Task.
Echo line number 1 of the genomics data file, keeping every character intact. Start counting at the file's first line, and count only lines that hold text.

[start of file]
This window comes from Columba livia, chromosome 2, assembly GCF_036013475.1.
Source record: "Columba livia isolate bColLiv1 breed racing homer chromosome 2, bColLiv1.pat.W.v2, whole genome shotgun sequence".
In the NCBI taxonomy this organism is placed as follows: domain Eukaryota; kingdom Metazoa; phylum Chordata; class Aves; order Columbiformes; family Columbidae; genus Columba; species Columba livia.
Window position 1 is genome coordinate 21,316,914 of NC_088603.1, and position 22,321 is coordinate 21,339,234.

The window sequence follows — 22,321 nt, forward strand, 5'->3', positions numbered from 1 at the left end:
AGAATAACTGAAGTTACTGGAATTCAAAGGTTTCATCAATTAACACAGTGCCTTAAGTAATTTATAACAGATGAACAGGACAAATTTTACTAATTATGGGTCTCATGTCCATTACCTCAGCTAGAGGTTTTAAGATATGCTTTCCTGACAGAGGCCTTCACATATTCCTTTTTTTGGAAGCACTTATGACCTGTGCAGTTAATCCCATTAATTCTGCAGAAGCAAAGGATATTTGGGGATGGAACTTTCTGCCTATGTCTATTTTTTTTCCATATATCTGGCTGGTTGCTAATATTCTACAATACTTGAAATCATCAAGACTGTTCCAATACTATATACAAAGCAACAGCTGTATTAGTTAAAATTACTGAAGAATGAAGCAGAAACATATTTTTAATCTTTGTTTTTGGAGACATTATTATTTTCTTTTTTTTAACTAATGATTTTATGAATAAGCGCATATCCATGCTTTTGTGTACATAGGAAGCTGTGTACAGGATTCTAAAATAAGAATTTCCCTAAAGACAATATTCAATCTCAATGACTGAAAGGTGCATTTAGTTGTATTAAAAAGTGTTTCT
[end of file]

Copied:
This window comes from Columba livia, chromosome 2, assembly GCF_036013475.1.